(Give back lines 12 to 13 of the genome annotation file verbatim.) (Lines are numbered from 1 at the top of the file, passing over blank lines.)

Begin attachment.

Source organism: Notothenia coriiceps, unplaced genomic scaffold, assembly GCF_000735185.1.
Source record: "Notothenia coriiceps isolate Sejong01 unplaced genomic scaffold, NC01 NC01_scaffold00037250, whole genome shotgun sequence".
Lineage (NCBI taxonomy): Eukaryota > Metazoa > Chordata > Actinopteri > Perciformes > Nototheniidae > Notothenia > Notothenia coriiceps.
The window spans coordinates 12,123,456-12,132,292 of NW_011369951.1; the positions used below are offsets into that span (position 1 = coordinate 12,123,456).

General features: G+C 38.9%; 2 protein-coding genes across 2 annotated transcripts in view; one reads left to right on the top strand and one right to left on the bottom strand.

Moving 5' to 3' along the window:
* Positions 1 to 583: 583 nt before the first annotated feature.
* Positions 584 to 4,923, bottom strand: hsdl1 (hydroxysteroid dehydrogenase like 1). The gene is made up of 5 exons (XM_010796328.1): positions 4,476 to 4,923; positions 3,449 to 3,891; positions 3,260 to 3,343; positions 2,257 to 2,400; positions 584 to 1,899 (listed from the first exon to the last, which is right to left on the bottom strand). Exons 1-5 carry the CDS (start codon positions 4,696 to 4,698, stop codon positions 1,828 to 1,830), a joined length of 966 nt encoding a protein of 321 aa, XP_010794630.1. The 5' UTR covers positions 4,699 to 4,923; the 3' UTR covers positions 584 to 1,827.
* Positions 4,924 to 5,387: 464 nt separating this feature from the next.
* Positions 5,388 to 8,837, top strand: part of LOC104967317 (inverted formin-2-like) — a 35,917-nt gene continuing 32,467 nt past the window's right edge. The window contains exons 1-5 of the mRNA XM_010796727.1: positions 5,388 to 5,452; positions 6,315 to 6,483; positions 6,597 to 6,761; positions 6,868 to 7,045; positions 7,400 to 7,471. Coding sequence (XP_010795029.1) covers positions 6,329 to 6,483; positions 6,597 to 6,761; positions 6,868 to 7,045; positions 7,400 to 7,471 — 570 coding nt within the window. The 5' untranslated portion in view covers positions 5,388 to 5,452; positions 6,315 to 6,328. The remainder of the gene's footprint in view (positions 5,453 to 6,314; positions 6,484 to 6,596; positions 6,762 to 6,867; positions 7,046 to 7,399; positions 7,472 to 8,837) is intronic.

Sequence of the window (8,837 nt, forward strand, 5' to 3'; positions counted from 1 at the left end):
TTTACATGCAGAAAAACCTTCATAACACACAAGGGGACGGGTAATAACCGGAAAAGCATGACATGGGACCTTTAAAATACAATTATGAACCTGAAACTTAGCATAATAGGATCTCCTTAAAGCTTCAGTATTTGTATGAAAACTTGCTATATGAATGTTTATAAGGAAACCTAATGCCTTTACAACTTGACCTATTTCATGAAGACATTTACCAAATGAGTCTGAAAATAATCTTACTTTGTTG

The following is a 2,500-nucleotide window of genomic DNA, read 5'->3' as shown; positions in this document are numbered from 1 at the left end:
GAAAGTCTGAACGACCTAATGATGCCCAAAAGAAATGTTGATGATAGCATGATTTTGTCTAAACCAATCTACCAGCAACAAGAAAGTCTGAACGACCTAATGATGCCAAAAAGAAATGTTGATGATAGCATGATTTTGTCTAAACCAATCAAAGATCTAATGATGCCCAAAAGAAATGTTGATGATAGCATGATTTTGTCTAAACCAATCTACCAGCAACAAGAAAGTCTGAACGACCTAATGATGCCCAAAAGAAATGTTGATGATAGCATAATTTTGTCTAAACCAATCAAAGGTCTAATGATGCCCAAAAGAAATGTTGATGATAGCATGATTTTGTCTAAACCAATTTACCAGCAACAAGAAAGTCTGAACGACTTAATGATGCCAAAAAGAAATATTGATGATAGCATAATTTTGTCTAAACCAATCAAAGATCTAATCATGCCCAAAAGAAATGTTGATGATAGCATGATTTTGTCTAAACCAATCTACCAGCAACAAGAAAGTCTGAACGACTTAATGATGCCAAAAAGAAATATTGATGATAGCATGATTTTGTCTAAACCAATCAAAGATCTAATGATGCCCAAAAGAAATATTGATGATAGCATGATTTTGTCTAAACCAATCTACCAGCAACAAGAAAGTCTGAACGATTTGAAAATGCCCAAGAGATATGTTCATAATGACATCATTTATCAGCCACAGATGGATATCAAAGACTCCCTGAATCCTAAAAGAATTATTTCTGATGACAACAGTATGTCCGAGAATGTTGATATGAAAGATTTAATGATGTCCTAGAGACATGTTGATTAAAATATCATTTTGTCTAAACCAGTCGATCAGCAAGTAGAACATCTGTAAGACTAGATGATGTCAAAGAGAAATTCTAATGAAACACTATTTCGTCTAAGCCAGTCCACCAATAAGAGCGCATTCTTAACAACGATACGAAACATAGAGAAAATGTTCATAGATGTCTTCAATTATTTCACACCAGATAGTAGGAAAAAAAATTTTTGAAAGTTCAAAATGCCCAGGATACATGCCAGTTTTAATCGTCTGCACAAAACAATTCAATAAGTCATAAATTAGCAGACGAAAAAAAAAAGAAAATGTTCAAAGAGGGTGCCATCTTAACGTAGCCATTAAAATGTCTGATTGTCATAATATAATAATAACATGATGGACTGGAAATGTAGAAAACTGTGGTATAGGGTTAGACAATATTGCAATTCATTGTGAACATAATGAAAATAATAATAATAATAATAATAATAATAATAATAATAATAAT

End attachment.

TTTACATGCAGAAAAACCTTCATAACACACAAGGGGACGGGTAATAACCGGAAAAGCATGACATGGGACCTTTAAAATACAATTATGAACCTGAAACTTAGCATAATAGGATCTCCTTAAAGCTTCAGTATTTGTATGAAAACTTGCTATATGAATGTTTATAAGGAAACCTAATGCCTTTACAACTTGACCTATTTCATGAAGACATTTACCAAATGAGTCTGAAAATAATCTTACTTTGTTG

The following is a 2,500-nucleotide window of genomic DNA, read 5'->3' as shown; positions in this document are numbered from 1 at the left end: